Although Project Warlock’s most apparent inspirations are Doom, Wolfenstein, and Duke Nukem 3D, it also contains homages to Serious Sam and classic films like The Thing and The Terminator. But it doesn’t come across as a mosaic of references that were cobbled together for the sake of cashing in on nostalgia with little else to offer. It is undoubtedly channeling nostalgia—you literally go to hell and fight Satan—and not breaking much new ground but it’s a testament to how well those shooters worked then and how well they can work now when properly updated (for the most part). Slavish devotion to archaic roots can often lead to games being doomed to repeat the past. But Project Warlock‘s speedy gunplay, rockin’ soundtrack, and armory of slick weapons combine in a way that make it a bit more than a repeat of past Dooms and results in a game that’s bigger than the sum of its many recognizable parts.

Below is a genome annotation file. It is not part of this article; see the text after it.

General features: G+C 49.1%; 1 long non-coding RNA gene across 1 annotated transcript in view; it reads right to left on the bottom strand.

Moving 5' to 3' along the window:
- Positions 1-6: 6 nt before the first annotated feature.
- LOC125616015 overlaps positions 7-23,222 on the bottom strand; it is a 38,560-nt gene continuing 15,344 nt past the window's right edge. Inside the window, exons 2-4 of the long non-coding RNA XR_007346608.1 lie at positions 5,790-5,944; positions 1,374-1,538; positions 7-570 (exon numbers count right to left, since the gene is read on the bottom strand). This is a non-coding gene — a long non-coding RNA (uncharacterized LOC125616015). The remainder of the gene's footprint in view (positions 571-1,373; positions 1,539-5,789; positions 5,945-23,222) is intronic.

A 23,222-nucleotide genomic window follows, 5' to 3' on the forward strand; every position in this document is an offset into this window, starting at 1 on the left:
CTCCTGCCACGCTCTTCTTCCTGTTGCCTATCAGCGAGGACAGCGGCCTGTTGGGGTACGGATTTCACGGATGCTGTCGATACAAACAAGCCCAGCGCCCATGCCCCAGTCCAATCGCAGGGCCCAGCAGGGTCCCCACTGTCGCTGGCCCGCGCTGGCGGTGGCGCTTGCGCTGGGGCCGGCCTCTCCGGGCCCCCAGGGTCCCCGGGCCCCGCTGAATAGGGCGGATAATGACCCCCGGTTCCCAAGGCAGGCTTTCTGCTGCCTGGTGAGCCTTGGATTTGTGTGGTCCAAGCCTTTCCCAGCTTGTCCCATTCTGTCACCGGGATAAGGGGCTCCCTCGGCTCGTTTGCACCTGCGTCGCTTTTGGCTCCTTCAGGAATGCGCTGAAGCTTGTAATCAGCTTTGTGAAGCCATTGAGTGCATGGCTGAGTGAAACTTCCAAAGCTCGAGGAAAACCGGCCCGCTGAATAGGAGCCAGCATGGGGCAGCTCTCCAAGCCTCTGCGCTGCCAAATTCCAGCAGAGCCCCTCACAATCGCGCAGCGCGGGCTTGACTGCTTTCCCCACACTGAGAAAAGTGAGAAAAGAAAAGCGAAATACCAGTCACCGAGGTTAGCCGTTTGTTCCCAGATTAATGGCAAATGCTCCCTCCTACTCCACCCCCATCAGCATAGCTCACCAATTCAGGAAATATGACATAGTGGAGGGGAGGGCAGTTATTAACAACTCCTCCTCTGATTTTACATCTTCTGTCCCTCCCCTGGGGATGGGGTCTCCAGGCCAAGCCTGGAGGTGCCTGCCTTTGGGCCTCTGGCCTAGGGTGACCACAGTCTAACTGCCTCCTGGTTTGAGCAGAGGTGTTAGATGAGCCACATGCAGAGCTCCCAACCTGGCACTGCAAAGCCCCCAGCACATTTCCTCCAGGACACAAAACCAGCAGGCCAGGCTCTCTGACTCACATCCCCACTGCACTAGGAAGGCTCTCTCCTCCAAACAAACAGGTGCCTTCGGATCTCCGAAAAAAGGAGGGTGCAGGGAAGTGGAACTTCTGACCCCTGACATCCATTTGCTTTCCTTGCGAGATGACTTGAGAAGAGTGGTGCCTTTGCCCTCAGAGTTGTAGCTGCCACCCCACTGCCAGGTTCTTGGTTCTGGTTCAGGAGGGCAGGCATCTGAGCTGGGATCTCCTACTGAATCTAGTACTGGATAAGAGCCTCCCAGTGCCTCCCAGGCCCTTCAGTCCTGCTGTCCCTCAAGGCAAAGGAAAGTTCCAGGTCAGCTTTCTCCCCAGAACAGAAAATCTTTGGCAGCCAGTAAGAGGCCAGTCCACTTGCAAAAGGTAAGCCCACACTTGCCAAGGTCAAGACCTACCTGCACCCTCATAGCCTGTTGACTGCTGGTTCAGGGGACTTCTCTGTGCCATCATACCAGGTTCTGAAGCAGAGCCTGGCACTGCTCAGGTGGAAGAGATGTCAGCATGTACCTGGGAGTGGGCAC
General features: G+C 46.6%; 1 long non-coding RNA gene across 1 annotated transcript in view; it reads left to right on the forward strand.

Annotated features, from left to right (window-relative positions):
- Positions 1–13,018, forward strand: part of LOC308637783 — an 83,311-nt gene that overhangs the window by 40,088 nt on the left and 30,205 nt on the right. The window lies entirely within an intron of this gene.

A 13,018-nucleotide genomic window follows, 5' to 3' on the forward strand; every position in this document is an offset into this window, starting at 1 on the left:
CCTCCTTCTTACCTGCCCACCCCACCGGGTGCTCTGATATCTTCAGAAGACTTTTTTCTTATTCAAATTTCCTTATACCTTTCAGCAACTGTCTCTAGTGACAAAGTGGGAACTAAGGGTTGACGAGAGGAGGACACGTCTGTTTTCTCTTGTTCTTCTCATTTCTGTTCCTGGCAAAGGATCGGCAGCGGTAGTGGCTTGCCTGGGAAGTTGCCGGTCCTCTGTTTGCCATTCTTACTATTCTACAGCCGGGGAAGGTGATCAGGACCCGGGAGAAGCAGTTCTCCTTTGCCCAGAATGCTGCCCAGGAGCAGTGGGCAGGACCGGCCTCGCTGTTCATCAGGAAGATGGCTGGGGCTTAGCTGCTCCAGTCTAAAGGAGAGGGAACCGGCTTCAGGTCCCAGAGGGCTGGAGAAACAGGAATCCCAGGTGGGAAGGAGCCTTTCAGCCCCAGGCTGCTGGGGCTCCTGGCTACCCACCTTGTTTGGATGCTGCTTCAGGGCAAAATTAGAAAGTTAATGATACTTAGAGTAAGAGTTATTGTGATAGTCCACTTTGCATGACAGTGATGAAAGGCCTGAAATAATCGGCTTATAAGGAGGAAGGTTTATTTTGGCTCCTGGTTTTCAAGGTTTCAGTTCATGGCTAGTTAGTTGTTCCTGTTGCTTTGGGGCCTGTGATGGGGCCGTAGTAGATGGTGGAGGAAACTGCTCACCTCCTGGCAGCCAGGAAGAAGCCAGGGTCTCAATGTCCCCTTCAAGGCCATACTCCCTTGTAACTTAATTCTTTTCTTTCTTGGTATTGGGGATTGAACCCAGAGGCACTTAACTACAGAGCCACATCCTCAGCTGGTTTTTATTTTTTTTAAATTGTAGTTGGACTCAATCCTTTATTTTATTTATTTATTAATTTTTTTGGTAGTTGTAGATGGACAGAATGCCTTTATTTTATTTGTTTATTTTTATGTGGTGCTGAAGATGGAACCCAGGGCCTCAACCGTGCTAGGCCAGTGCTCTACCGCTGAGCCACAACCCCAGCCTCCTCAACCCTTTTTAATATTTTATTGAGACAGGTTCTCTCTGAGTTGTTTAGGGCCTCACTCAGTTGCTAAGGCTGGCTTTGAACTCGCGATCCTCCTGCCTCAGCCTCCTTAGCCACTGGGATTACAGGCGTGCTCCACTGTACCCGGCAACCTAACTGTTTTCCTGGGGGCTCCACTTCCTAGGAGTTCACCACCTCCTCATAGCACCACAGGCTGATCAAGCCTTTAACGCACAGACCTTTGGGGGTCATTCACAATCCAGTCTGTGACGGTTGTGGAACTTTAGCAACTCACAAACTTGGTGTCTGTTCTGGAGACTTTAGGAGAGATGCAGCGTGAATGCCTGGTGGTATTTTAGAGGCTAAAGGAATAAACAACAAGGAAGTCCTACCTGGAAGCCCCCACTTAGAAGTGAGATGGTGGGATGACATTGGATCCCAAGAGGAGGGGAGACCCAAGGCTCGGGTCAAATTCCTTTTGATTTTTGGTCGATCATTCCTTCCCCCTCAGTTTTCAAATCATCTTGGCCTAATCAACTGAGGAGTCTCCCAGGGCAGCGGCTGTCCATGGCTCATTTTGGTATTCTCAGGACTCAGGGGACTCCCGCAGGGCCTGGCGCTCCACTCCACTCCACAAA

Much like the games that inspired it, Project Warlock was exclusive to the PC for quite some time and is now jumping ship to consoles. And the porting process has been kind as the fast-paced first-person shooter holds up despite being placed on a gamepad.
Project Warlock doesn’t demand expert precision nor is it very difficult on its average settings so having less accuracy doesn’t diminish the excellent retro gunplay. The heavily customizable visuals full of different filters and effects also haven’t faltered on the consoles since its ‘90s sheen can easily translate to lesser hardware. Levels load in nearly instantly and the game’s frame rate is rather solid throughout, meaning that Project Warlock has hardly sacrificed anything in its journey to consoles.